Camden Morning Post – December 11, 1930
Head of Camden Force Succumbs to Heart Disease in Cooper Hospital
City Flags Ordered At Half-Staff for Month
Body to Lie in State Friday Night; Final Rites at 2 P.M. Saturday
Burial will be in Harleigh Cemtery.
The Camden police official, who lived at 621 Chestnut street, had been in the hospital since December 1, suffering from heart and kidney trouble. He suffered and earlier heart attack last April.
Chief Stehr’s death was unexpected, although his condition had been considered grave. He had just asked a nurse what time it was and collapsed as she answered. The nurse, alarmed, summoned a physician, who pronounced him dead.
Chief Stehr, the son of the late Lewis Stehr, city assessor, was 58, and is survived by his widow, Mrs. Anna Stehr. They had no children.
Mrs. Stehr had been at the bedside of her husband constantly since he was stricken Thanksgiving Day. Yesterday nurses assured her her husband’s condition was unchanged and she was making Christmas purchases at Chief Stehr’s request when he died.
Won Several Promotions
The chief was born into the Fifth ward and later moved to the Sixth ward. He was first appointed to the police force as a patrolman on July 1, 1905. His record was one of a steady rise. He was named a sergeant August 1, 1912, and on Feb. 15, 1916 was appointed a captain. He served as commander of the Second District.
On June 23, 1927, Stehr was elevated to the post of police inspector, holding that rank until July 1, 1923 , when he was appointed police chief exactly 23 years after he became a policeman. The appointment was made by Dr. David S. Rhone, director of public safety.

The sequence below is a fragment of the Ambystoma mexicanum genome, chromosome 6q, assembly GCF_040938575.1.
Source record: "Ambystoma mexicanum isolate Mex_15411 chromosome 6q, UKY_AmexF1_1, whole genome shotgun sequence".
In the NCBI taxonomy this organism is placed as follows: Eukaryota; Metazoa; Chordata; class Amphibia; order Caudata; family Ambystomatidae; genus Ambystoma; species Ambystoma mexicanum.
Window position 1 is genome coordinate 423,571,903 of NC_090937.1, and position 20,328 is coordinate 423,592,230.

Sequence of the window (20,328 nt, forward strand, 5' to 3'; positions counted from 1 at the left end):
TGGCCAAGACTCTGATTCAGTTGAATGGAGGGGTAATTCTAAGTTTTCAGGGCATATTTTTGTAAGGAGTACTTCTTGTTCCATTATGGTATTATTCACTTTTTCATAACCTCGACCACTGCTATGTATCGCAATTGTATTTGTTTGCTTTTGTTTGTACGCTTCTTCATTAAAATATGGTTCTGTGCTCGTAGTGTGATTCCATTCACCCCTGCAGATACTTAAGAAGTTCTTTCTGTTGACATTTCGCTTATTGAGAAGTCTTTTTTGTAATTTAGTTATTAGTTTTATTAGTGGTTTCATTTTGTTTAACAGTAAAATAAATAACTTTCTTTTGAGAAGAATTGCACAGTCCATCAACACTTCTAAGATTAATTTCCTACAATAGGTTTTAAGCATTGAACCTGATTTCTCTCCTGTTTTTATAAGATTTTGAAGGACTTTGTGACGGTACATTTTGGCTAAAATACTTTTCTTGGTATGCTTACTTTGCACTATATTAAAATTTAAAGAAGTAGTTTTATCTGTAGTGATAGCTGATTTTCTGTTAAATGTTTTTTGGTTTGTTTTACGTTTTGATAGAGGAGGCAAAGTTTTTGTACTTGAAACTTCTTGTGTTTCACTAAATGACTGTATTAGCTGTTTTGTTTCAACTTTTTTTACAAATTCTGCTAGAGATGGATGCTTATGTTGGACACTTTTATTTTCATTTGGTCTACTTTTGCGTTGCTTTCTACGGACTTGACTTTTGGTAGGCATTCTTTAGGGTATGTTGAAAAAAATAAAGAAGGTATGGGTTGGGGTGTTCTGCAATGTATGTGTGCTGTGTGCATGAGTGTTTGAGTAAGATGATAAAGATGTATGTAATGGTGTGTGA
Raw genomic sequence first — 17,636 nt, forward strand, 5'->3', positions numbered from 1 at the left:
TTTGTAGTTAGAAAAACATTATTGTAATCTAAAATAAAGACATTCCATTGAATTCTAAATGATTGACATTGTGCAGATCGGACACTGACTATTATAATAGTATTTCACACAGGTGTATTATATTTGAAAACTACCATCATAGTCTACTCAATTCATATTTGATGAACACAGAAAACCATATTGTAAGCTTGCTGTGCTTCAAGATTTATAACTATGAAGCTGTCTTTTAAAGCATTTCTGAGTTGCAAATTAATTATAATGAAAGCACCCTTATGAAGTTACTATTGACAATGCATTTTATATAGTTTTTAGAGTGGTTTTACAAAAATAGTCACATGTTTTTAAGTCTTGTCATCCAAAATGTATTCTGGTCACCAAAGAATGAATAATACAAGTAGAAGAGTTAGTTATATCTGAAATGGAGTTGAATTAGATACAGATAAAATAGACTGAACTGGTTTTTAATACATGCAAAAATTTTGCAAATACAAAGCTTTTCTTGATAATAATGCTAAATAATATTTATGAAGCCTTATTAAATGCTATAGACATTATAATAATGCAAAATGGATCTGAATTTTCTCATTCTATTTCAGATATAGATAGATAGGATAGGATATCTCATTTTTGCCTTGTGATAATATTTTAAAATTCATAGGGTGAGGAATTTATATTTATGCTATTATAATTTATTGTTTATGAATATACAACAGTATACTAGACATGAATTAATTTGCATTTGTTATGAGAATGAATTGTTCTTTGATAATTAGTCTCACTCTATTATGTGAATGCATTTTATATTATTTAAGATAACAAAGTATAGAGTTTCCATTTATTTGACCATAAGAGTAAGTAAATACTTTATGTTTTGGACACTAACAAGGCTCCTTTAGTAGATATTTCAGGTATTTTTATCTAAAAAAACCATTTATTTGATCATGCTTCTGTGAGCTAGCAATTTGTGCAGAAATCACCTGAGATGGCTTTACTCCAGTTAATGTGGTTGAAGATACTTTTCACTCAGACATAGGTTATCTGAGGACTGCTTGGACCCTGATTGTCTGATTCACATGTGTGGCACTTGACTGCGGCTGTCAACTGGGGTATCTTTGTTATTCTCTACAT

Rhone Expresses Sorrow
Dr. Rhone expressed profound regret when he learned of the chief’s death. He said he and Chief Stehr had been personal friends for years. He noticed, he said, that Chief Stehr was failing in health after the heart attack last spring. Recently, the chief appeared to be in such poor health that his physician, Dr. H. S. Riddle, ordered him to a hospital for a rest.
Dr. Rhone stated that he appointed Major Charles V. Dickinson as deputy director of public safety to take over some of the duties attendant to the office of chief of police, in order to relieve Chief Stehr of some of the pressure of his work, so that his health would not further be impaired.
The decedent was an active member of the Sixth Ward Republican Club and was well liked not only by members of the police force but throughout the city.
Mayor Expresses Sorrow
Mayor Price issued the following statement:
“I was very greatly shocked to learn of the death of Chief Stehr. While I understood he was in serious physical condition, I did not anticipate his death.
“Chief Stehr had devoted practically his entire lifetime to the service of the city, having entered the police department in his early youth, and is entitled to the commendation of his fellow citizens for his efforts in the public service.”
Commissioner Frank B. Hanna, when apprised of the police chief’s death, said:
“The news of Chief Stehr’s death was a terrible shock. I feel a personal loss, as we were close friends. I knew him since I was a young boy, and our contacts in the past two years were most pleasant.”
Prosecutor Cifford A. Baldwin declared:
“The suddenness of the death of Chief Stehr comes as a shock to those of his friends who were wishing him well in his illness. His passing naturally causes grief to those whose work brought them into close contact with him.”
City Commissioner Clay W. Reesman said:
“The passing of Chief Stehr is a great loss to the community. We were all hoping that Chief Stehr was on the road to recovery and only several days ago when I inquired at the hospital, I learned that his condition was greatly improved. His sudden passing is a terrible shock.”
City officials last night ordered all flags lowered to half mast on all police stations for 30 days. Deputy Director Dickinson and Captain Arthur Colsey today will convey to Mrs. Stehr the police department’s official condolence.